Friday, May 23, 2008

It's a real pleasure to be able to be able to return to proper disassembly work after the interval I had to spend writing the delinker tool. Subjectively, I know that writing the tool was a necessary step that would save me issues in the long run, but it was still annoying to have to write and then spend all the time fiddling with it to get it work, particularly since I'd never really bothered to look at the structure of executables, and was learning from scratch.

Getting stuck into Rex Nebular, I've started debugging it using the DOSBOX debugger. I was a bit unsure about using it at first, but it's turned out to be an excellent tool. Back when I was disassembling Lure of the Temptress, I made do with DEBUG, which wasn't bad, but obviously had issues with trying to debug graphics programs.. I'd actually had to hack the game executable to stop it setting graphics mode so that I could use DEBUG to trace through all the startup code. Now with DOSBOX, I can trace anywhere in the program, since the debugger itself is in a separate window, which is wonderful.

About the only real annoyance remaining is the RTLink library itself. Although I do have a full disassembly based on a processed executable, I still need to do my debugging on the original executable (if the game worked without the extra space it provides, they wouldn't have needed it in the first place). The issue is that due to the way RTLink works, a call through a proxy stub can actually unload the calling code, which then gets reloaded when the called function exits.. but not necessarily in the same place.

Which means that you might try stepping over a function call, and suddenly the entire game sequence will play out, because the location returned to after the function call may now be at another segment address. Confused me at first, until I happened to trace out of a method and realised what was happening. :)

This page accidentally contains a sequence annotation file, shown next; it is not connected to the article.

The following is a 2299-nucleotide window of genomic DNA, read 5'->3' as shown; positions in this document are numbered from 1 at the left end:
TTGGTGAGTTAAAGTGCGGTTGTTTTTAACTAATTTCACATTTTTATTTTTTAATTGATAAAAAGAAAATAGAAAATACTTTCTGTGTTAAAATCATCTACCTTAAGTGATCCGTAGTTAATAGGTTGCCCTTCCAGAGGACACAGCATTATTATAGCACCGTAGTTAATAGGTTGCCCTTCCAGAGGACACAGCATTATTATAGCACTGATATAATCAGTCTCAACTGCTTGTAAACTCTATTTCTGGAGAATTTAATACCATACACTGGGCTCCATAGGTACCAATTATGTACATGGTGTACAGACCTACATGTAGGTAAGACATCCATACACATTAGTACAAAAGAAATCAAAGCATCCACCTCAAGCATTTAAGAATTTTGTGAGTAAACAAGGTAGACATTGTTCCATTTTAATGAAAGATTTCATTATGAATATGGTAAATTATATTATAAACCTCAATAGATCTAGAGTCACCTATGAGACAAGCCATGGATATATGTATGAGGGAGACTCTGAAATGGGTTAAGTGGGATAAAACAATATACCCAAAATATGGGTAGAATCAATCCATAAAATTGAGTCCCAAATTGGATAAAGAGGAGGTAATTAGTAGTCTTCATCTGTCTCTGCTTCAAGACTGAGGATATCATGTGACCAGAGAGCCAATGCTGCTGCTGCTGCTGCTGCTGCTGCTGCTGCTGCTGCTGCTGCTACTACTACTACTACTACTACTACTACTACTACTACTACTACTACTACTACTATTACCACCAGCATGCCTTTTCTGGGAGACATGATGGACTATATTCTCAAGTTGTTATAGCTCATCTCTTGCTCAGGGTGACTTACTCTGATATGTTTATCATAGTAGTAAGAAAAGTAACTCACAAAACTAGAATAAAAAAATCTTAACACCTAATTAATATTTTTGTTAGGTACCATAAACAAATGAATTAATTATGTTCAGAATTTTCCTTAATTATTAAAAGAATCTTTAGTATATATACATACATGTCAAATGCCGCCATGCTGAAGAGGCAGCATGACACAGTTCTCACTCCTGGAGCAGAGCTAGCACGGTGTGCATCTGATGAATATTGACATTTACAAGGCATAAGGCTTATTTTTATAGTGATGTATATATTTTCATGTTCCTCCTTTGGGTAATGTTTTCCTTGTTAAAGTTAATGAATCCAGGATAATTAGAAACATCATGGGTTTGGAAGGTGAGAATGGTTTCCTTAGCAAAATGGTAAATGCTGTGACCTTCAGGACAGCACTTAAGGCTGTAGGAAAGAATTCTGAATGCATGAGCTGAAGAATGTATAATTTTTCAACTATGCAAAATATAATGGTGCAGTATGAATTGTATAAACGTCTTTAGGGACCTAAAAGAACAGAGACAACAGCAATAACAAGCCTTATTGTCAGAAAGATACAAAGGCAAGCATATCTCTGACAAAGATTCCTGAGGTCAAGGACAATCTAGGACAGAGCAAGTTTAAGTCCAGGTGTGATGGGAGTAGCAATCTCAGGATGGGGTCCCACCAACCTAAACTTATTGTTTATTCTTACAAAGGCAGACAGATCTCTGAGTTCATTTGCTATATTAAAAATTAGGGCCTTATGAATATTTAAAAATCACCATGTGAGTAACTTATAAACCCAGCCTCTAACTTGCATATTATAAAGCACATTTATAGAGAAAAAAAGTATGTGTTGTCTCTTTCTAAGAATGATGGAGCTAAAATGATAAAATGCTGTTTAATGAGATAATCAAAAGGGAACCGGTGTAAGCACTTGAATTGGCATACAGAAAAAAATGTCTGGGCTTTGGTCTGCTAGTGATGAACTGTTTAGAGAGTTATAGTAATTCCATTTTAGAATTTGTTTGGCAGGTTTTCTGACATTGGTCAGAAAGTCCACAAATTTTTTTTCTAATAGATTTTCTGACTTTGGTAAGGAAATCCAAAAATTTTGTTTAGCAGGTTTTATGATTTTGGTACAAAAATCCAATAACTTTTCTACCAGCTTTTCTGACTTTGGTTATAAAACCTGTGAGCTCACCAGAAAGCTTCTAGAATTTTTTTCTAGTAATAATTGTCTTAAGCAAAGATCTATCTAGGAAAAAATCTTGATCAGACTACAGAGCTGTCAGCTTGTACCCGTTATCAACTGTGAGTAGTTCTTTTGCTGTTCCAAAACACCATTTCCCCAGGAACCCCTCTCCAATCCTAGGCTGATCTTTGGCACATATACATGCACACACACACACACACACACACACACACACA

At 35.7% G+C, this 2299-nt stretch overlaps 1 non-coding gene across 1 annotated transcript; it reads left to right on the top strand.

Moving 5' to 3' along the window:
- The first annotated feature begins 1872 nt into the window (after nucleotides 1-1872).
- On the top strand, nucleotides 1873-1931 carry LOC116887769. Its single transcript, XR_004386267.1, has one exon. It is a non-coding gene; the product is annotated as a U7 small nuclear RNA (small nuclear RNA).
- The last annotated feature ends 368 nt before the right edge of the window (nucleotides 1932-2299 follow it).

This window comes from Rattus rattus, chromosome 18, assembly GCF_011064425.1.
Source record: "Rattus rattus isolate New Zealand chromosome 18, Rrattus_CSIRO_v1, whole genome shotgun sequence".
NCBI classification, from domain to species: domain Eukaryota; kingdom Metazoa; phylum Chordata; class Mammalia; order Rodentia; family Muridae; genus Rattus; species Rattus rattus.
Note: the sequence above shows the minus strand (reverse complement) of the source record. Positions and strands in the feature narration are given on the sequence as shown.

Wednesday, May 14, 2008

My first posting

Welcome, everyone, to my new blog. I figured that since blogs have been becoming popular in the ScummVM community lately, I might as well start my own as well. My interests lie in disassembling and reverse engineering old adventure games, and then re-implementing them in ScummVM.

For this inaugural blog post, I'd like to talk about one of my latest projects - working on the MADS/M4 engine. I'm concentrating mainly on the MADS side of the engine at the moment, which was the game engine used for the three games - Rex Nebular, Dragonsphere, or Return of the Phantom, what the current status is of the engine.

I've been concentrating primarily on disassembling Rex Nebular - the game itself is split into a series of executables to save space:
  • mainmenu.exe - Which contains the logic for the main menu
  • animview.exe - Which contains the logic for displaying cutscenes, like the intro and ending animations
  • textview.exe - Which contains the logic for displaying scrolling text, as in the credits and quotes.
  • nebular.exe - The actual game itself.